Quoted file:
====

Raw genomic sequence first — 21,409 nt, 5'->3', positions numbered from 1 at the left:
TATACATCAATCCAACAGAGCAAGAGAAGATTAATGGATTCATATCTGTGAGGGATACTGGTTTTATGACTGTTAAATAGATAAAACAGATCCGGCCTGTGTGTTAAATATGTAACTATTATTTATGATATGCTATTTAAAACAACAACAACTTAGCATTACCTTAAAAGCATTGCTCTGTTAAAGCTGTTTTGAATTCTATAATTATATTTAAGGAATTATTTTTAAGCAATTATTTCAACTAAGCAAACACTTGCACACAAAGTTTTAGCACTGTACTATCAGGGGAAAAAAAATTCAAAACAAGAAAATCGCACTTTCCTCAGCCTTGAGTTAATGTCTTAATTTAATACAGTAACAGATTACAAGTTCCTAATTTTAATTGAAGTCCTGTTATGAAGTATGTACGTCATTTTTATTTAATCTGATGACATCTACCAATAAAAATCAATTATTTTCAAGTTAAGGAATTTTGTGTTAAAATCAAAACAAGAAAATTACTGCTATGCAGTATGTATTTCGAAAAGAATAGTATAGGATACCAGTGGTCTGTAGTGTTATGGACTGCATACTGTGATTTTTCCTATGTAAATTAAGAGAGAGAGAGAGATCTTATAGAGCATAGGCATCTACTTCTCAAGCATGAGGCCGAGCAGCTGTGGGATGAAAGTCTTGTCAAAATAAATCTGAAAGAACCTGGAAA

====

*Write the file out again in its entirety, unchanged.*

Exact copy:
Raw genomic sequence first — 21,409 nt, 5'->3', positions numbered from 1 at the left:
TATACATCAATCCAACAGAGCAAGAGAAGATTAATGGATTCATATCTGTGAGGGATACTGGTTTTATGACTGTTAAATAGATAAAACAGATCCGGCCTGTGTGTTAAATATGTAACTATTATTTATGATATGCTATTTAAAACAACAACAACTTAGCATTACCTTAAAAGCATTGCTCTGTTAAAGCTGTTTTGAATTCTATAATTATATTTAAGGAATTATTTTTAAGCAATTATTTCAACTAAGCAAACACTTGCACACAAAGTTTTAGCACTGTACTATCAGGGGAAAAAAAATTCAAAACAAGAAAATCGCACTTTCCTCAGCCTTGAGTTAATGTCTTAATTTAATACAGTAACAGATTACAAGTTCCTAATTTTAATTGAAGTCCTGTTATGAAGTATGTACGTCATTTTTATTTAATCTGATGACATCTACCAATAAAAATCAATTATTTTCAAGTTAAGGAATTTTGTGTTAAAATCAAAACAAGAAAATTACTGCTATGCAGTATGTATTTCGAAAAGAATAGTATAGGATACCAGTGGTCTGTAGTGTTATGGACTGCATACTGTGATTTTTCCTATGTAAATTAAGAGAGAGAGAGAGATCTTATAGAGCATAGGCATCTACTTCTCAAGCATGAGGCCGAGCAGCTGTGGGATGAAAGTCTTGTCAAAATAAATCTGAAAGAACCTGGAAA